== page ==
Giant Pick Up Sticks
by Bernie DeKoven
made the pick-up sticks out of the cardboard tubes that are found on the
inside of carpet rolls. We found 30 sixteen-foot long tubes and painted
them according to classic pick-up sticks colors: one black, seven red,
blue and yellow, and eight green.
According to the actual rules, each color has a different point value: red 10, blue 5, green 2 and yellow 1. The black stick, worth 25 points, can be used to pick up other sticks. At least according to the actual rules. We never actually got that far.
To start the game, at least with regulation-sized pick-up sticks, one player holds all the sticks vertically in one hand, and releases them so that they form a pile. However, to start Giant Pick-Up Sticks, you need people to grab as many tubes as possible, stand the tubes up in a big cluster, and then, at a signal, run away as fast as possible so no one gets clonked by a falling tube.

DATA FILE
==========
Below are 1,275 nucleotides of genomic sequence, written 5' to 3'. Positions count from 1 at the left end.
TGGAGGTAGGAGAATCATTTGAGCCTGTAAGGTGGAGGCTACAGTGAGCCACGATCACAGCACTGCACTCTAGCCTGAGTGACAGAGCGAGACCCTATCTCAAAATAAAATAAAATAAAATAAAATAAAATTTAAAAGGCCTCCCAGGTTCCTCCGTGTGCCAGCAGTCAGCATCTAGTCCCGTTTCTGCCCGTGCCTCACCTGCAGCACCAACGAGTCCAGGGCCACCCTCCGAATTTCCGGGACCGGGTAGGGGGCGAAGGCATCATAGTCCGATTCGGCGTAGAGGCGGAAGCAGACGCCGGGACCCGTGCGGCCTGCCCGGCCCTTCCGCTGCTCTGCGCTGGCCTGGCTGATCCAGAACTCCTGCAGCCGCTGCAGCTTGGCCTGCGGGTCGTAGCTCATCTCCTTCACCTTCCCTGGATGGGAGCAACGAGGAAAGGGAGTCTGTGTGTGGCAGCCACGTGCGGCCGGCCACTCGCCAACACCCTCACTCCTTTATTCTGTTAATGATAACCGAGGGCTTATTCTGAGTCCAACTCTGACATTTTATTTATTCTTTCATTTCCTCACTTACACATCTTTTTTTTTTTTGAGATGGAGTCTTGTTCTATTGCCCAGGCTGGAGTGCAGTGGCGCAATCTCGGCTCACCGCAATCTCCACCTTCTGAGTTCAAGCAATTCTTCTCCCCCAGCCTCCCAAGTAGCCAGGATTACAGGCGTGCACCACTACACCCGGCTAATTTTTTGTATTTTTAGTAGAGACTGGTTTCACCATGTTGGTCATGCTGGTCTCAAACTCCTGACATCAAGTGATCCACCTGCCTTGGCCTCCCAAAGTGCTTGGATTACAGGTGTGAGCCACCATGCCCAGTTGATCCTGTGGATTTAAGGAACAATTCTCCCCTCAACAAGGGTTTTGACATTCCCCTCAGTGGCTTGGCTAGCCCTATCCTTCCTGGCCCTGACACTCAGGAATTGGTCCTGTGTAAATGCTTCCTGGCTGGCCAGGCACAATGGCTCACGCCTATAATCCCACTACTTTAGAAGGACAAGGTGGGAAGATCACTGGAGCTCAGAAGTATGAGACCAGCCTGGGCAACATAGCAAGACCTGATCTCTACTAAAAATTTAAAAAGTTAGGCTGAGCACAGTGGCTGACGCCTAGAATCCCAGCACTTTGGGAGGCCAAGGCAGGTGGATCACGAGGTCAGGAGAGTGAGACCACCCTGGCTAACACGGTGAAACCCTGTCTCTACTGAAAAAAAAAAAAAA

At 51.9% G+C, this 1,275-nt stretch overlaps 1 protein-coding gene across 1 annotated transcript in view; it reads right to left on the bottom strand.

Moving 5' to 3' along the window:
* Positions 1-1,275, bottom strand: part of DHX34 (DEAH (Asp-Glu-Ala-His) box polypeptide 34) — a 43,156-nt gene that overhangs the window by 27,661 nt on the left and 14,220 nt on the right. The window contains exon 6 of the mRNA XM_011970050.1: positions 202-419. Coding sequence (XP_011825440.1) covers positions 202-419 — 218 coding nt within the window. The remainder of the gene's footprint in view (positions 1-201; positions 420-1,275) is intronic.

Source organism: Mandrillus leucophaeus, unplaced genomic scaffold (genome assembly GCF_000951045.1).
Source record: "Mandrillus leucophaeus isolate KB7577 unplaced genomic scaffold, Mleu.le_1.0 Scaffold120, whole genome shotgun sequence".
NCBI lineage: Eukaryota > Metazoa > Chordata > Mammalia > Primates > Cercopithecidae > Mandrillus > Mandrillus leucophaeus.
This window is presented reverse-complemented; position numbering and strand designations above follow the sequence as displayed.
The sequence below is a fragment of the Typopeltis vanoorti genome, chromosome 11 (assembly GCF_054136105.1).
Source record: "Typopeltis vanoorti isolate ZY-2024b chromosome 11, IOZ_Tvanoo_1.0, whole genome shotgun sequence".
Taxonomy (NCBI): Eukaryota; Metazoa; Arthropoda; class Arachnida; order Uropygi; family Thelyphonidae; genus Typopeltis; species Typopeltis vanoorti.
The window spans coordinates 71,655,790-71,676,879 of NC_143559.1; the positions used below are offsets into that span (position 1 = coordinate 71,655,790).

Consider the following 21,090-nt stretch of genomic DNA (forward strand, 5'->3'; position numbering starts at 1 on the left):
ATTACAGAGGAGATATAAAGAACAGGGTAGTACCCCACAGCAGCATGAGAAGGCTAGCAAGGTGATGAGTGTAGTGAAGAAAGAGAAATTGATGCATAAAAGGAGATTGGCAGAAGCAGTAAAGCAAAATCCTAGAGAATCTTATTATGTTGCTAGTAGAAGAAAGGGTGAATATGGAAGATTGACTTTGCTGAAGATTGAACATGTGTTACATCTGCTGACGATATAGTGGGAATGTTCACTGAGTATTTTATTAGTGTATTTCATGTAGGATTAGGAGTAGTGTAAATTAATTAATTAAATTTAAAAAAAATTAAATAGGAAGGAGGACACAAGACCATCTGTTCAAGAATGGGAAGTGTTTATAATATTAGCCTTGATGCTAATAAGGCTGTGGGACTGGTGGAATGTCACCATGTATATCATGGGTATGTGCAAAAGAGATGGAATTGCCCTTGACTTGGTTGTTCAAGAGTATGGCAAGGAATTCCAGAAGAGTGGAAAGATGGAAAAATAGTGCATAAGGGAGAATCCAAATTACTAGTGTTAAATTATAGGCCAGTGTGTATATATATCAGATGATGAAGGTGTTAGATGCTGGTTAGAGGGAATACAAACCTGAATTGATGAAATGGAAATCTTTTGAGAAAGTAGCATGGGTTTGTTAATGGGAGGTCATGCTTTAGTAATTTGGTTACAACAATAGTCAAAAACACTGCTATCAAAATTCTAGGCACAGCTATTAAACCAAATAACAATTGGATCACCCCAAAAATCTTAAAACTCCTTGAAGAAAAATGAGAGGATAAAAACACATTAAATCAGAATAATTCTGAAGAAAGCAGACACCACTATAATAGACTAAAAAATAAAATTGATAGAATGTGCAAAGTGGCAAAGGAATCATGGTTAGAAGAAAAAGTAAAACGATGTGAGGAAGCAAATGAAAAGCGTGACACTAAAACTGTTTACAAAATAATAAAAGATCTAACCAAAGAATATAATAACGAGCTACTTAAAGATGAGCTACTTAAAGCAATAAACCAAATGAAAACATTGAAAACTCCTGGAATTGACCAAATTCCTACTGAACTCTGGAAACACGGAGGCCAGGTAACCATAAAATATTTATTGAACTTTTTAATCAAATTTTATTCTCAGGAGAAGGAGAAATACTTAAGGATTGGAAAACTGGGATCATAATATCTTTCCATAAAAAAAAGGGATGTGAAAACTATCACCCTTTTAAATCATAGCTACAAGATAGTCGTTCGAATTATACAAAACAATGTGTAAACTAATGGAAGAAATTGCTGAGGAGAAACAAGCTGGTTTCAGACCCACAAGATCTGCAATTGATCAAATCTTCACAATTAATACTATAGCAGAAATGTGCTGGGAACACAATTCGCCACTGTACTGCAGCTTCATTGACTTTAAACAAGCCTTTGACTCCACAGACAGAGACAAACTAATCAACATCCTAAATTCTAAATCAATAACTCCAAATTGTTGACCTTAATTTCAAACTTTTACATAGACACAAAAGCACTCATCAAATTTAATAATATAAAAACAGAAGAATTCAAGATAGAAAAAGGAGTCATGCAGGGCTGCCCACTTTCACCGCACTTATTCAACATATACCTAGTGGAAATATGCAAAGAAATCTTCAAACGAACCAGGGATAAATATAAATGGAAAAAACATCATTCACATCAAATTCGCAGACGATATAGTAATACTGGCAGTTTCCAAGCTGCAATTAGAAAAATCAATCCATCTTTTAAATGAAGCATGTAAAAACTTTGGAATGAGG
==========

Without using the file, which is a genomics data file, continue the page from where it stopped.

creates a completely hilarious scene that is visible for blocks (we had it
at one end of the Benjamin Franklin Parkway and it could be seen down the
whole stretch, all the way from the art museum). Sure, we could have
continued our meaningful involvement by playing the actual game. Lifting
up a sixteen-foot stick without disturbing any of the others was certainly
a daunting enough challenge for even the most competitive minded. But the
fact was, people just wanted to get those sticks together and then run
away, over and over. And, given 250,000 potential players, we never needed
to go beyond that.
Bernie De Koven
Bernie has designed award-winning games for Ideal Toy Company, Children's Television Workshop, CBS Software and Mattel Toys.
He earned his Master's degree in theater from Villanova University
where he received a Rockefeller Fellowship in playwriting.
Bernie is a lifetime member of The Association for the Study of Play
and a professional member of the Association for Humanistic Psychology
Bernies Website : www.deepfun.com
Reprinted by permission
This Art image, above, though a good depiction of what a
Pick-Up Sticks looks like,is actually of a work of art
Phil Goulding : www.goulding-sculpture.com
CLICK HERE FOR
OUR PRIVACY STATEMENT